MBBS(WA) MRCPI FRANZCOG
Saturday, April 14th, 2018
Medical education and training are at the core of Australian Medical Association (AMA) policy and advocacy. Without a quality future medical workforce, the health policies and reforms of government cannot succeed. The AMA keeps reminding governments at all levels of this important fact.
But the concerns of medical students and young doctors extend well beyond the medical and the professional. You want to help build a better society. You want to empower people and communities.
You have strong views on issues like climate change and marriage equality. Like the AMA, you want to make a difference – a real difference.
AMA advocacy is very broad and very deep; it has to be. No other medical or health organisation in the country can even come close to our success in initiating or influencing change across the health system and society.
Single-issue or narrow focus groups, like Doctors for the Environment and Doctors for Refugees, do great work, as do the learned Colleges, Societies, and Associations. The other health professions, the public health groups, consumer representatives, and other groups all do their jobs and also do them well.
But the AMA’s mission goes so much further.
If you look at the AMA website, we have around 150 Position Statements, which include:
· Climate Change and Health;
· Workplace Bullying and Harassment;
· Indigenous Health;
· Sexual and Reproductive Health;
· Women’s Health;
· Men’s Health;
· Human Cloning;
· End of Life Care;
· Family and Domestic Violence;
· Female Genital Mutilation;
· Concussion in Sport; and
These issues cover many facets of society and many ideologies. Some are regarded as progressive, some are conservative, but most are controversial — and therefore potentially divisive.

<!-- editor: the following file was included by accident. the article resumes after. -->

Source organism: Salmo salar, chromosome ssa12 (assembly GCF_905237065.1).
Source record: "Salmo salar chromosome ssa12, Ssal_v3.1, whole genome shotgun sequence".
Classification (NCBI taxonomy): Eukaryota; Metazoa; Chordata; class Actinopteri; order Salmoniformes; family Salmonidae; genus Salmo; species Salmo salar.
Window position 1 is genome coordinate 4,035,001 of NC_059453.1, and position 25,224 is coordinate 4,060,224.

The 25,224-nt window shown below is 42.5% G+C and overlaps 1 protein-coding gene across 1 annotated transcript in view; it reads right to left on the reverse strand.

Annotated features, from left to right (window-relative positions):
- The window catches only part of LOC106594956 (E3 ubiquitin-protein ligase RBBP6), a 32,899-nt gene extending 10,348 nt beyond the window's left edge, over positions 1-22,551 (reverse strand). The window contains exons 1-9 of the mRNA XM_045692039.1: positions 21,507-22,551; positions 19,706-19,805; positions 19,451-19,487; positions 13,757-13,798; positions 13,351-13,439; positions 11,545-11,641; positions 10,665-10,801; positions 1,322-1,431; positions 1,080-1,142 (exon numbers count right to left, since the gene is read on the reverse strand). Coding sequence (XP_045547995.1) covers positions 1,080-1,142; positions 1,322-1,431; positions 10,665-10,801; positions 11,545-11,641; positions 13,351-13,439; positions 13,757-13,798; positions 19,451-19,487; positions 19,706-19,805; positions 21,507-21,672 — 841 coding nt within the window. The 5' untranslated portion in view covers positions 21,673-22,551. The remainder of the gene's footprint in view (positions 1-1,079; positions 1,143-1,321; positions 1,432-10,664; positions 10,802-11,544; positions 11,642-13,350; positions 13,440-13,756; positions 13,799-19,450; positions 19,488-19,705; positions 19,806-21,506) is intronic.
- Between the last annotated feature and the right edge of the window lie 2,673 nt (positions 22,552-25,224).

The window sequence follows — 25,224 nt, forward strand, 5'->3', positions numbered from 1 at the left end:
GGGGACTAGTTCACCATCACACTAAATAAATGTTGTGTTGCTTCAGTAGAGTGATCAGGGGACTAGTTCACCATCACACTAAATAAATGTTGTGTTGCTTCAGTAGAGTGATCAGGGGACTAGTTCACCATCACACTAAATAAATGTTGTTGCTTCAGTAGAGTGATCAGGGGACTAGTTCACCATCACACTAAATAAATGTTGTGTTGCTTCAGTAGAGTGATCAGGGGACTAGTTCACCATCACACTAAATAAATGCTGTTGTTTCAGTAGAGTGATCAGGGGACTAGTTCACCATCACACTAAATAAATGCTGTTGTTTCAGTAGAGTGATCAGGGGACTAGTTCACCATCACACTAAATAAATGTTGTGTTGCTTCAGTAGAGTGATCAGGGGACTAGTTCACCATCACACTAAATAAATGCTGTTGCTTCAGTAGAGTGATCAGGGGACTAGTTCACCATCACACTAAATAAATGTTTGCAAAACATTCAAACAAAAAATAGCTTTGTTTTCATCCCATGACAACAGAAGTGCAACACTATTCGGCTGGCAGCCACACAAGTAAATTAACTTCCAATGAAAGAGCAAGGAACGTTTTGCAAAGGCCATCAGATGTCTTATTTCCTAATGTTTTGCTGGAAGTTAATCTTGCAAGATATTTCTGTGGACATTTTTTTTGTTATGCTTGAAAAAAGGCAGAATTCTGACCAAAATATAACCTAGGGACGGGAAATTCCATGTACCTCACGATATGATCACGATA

We do this on top of our other core business — Medicare, the Pharmaceutical Benefits Scheme (PBS), public hospital funding, the Professional Services Review (PSR), medical workforce, private health, rural health, doctors’ health, and a broad range of public health issues.
The AMA has to always tread a fine line, and we do that willingly, as with recent topical issues like climate change, pollution, air quality, and renewable energy.
The AMA believes that climate change poses a significant worldwide threat to health and urgent action is required to reduce this potential harm.
We have been vocal about the need for urgent government action, and have repeatedly called for the development of a National Strategy for Health and Climate Change.
The AMA Position Statement, Climate Change and Human Health 2015, is a very strong document. It was developed from the ground up, with input from AMA members at grassroots level around the country.
The AMA wants to see a national strategic approach to climate change and health, and we want health professionals to play an active and leading role in educating the public about the impacts and health issues associated with climate change.
Human health is ultimately dependent on the health of the planet, and the AMA lobbies governments for urgent measures to mitigate the evolving effects of climate change, including the transition to non-combustion energy sources.
The evidence is clear — we cannot sit back and do nothing.
There is considerable evidence to encourage governments around the world to plan for the major impacts of climate change, which include extreme weather events, the spread of diseases, disrupted supplies of food and water, and threats to livelihoods and security.
Our stance is not limited to the Position Statement. We are actively engaged in advocacy on climate change and health. We attended the Health Leaders Roundtable at Parliament House in 2016, where health advocacy bodies met with Members of Parliament to discuss the health impacts of climate change and the need for urgent action.
We make regular submissions to relevant Parliamentary inquiries, where we take every opportunity to highlight the connection between climate change and human health.
We adopt this approach across the broad range of policies we, as the peak medical organisation in the country, embrace. We take this role very seriously.
You are the future of the medical profession. It is my job — and that of all AMA leaders — to pass on to you a strong policy platform, and an even stronger advocacy agenda, to help you achieve your ambitions in medicine and to make the world a better place in which to live. We will not let you down.